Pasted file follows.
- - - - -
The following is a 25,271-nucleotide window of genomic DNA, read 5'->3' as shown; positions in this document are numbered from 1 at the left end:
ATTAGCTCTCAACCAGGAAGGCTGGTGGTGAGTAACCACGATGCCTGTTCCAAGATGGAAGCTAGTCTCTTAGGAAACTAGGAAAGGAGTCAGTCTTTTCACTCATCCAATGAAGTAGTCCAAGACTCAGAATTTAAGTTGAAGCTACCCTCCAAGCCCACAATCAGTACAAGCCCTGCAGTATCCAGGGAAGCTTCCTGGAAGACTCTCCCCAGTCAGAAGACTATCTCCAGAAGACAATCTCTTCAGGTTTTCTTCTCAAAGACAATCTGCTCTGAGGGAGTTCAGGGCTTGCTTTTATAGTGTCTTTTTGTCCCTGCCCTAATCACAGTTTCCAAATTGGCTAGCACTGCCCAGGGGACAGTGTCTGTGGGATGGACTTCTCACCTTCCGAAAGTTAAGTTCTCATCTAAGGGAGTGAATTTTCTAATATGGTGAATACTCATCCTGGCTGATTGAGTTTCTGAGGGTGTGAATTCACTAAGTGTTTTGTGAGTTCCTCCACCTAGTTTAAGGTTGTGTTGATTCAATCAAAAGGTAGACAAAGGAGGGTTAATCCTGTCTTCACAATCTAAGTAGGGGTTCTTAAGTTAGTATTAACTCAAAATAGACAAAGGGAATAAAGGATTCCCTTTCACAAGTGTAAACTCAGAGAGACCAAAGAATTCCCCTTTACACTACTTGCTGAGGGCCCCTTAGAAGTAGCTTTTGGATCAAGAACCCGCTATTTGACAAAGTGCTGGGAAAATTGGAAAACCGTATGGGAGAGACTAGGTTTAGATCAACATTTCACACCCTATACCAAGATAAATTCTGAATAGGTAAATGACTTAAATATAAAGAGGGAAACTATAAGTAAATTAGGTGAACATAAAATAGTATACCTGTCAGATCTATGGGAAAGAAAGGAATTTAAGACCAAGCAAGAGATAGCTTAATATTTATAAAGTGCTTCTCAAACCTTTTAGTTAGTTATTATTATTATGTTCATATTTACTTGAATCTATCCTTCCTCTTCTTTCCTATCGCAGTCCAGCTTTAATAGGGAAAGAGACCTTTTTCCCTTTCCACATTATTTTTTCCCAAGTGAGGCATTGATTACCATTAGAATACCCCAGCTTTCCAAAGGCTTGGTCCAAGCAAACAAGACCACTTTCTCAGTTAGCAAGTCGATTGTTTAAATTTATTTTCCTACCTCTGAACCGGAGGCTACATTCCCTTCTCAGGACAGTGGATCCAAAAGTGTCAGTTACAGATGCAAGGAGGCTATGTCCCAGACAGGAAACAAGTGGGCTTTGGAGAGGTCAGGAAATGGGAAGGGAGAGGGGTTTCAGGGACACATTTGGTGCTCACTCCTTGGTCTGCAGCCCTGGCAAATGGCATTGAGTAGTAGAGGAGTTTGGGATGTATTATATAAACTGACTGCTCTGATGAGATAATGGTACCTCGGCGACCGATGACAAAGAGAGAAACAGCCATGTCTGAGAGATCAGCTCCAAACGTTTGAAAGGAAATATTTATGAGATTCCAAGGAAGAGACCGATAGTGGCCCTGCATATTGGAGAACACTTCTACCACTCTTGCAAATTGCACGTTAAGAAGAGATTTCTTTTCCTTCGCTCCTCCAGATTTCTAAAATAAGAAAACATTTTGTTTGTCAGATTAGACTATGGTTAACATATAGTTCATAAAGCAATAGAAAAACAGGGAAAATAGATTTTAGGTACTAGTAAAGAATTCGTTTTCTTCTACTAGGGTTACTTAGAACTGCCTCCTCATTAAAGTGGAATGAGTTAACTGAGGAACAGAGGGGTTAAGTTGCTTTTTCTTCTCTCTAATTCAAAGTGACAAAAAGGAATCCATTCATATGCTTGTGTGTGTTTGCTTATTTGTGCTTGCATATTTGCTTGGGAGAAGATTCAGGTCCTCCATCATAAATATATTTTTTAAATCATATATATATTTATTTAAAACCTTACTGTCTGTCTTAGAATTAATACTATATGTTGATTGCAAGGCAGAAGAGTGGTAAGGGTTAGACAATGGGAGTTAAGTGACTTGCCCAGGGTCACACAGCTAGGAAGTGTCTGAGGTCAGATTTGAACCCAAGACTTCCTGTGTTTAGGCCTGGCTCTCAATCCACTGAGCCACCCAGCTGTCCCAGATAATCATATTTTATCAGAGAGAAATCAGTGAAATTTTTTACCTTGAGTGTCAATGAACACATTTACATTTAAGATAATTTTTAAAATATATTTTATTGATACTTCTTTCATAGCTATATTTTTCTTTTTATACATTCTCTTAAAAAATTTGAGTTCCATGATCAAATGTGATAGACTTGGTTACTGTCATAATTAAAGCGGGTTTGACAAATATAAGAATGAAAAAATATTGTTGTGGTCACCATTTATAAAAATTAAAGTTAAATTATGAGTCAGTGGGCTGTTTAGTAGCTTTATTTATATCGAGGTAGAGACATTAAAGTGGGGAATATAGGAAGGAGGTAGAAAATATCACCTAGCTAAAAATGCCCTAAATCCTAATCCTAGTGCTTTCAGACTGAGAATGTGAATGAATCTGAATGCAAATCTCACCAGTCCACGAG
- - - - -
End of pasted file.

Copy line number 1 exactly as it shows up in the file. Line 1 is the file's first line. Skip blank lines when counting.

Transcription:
The following is a 25,271-nucleotide window of genomic DNA, read 5'->3' as shown; positions in this document are numbered from 1 at the left end: